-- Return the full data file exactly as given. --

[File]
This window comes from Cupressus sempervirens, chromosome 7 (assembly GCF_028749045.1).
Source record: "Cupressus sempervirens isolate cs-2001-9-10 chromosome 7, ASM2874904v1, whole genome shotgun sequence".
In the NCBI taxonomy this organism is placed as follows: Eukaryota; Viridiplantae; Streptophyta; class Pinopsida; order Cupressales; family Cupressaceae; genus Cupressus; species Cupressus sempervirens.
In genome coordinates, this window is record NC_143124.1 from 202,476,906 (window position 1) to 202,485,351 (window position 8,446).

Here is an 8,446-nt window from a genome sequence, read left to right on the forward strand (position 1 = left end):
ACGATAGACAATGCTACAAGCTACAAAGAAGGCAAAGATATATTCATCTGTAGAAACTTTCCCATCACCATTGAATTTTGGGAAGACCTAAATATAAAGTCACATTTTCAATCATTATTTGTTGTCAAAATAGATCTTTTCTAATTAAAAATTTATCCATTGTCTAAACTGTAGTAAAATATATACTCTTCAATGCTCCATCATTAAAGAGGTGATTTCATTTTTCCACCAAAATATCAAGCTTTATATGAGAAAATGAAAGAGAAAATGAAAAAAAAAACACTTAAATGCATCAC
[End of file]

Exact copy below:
This window comes from Cupressus sempervirens, chromosome 7 (assembly GCF_028749045.1).
Source record: "Cupressus sempervirens isolate cs-2001-9-10 chromosome 7, ASM2874904v1, whole genome shotgun sequence".
In the NCBI taxonomy this organism is placed as follows: Eukaryota; Viridiplantae; Streptophyta; class Pinopsida; order Cupressales; family Cupressaceae; genus Cupressus; species Cupressus sempervirens.
In genome coordinates, this window is record NC_143124.1 from 202,476,906 (window position 1) to 202,485,351 (window position 8,446).

Here is an 8,446-nt window from a genome sequence, read left to right on the forward strand (position 1 = left end):
ACGATAGACAATGCTACAAGCTACAAAGAAGGCAAAGATATATTCATCTGTAGAAACTTTCCCATCACCATTGAATTTTGGGAAGACCTAAATATAAAGTCACATTTTCAATCATTATTTGTTGTCAAAATAGATCTTTTCTAATTAAAAATTTATCCATTGTCTAAACTGTAGTAAAATATATACTCTTCAATGCTCCATCATTAAAGAGGTGATTTCATTTTTCCACCAAAATATCAAGCTTTATATGAGAAAATGAAAGAGAAAATGAAAAAAAAAACACTTAAATGCATCAC